Signs of the Times

[Review of "The Life of Mary Baker Eddy," by Sibyl Wilbur, in the Herald, Sewickley, Pennsylvania]

When a group of loyal friends and students, troubled at repeated unfriendly attacks made by critics upon Mrs. Eddy, desired their Leader's permission to purchase, read, and circulate her life-story as related by Sibyl Wilbur, Mrs. Eddy's reply included these words (The First Church of Christ, Scientist, and Miscellany, p. 298): "I briefly declare that nothing has occurred in my life's experience which, if correctly narrated and understood, could injure me; and not a little is already reported of the good accomplished therein, the self-sacrifice, etc., that has distinguished all my working years." It is, then, safe to assume that Mrs. Eddy was willing to let the facts speak for themselves. And this precisely is what Miss Wilbur has done.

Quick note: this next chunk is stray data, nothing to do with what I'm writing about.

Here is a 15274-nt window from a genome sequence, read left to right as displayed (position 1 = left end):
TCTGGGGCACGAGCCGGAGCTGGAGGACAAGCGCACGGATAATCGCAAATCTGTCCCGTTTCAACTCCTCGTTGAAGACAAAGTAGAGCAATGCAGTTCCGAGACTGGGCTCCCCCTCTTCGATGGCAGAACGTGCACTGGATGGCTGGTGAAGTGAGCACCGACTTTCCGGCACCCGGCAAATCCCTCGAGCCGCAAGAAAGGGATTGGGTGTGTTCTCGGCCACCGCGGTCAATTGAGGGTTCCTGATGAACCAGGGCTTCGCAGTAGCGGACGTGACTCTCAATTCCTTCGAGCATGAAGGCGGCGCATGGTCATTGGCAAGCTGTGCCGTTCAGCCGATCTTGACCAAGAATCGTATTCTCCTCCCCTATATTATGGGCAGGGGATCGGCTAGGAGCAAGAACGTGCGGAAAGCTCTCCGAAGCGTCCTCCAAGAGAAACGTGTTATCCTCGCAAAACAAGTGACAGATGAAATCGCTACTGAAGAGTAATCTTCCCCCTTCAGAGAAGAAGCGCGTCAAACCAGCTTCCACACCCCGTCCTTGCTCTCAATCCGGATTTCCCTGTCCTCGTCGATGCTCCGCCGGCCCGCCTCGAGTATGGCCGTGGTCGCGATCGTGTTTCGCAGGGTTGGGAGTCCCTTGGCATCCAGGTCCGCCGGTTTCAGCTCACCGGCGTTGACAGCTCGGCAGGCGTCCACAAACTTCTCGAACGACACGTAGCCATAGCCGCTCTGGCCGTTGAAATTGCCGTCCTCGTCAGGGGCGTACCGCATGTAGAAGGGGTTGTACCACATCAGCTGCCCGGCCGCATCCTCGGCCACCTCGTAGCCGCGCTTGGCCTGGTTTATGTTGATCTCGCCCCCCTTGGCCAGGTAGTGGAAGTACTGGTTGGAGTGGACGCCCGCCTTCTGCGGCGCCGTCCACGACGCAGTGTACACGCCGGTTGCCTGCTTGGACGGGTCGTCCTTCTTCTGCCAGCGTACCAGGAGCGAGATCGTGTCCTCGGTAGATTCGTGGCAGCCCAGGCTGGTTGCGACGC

While the author has been given access to such reliable sources of information as town registers, church books, and court records, while she has listened to the word-of-mouth testimony of a number of Mrs. Eddy's contemporaries, she has herself refrained from attempts either to explain or to expound these things; rather has she been content to relate the simple facts as they befell. ... Miss Wilbur was not a Christian Scientist when she began her investigations of the life of Mrs. Eddy, but she was a woman possessed of a spirit of open-mindedness. This mental attitude her book reflects. It states the facts openly, justly, amply; and in consequence these facts illumine ... the human experience of one of the most remarkable world figures of modern times. ...

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June 14, 1930

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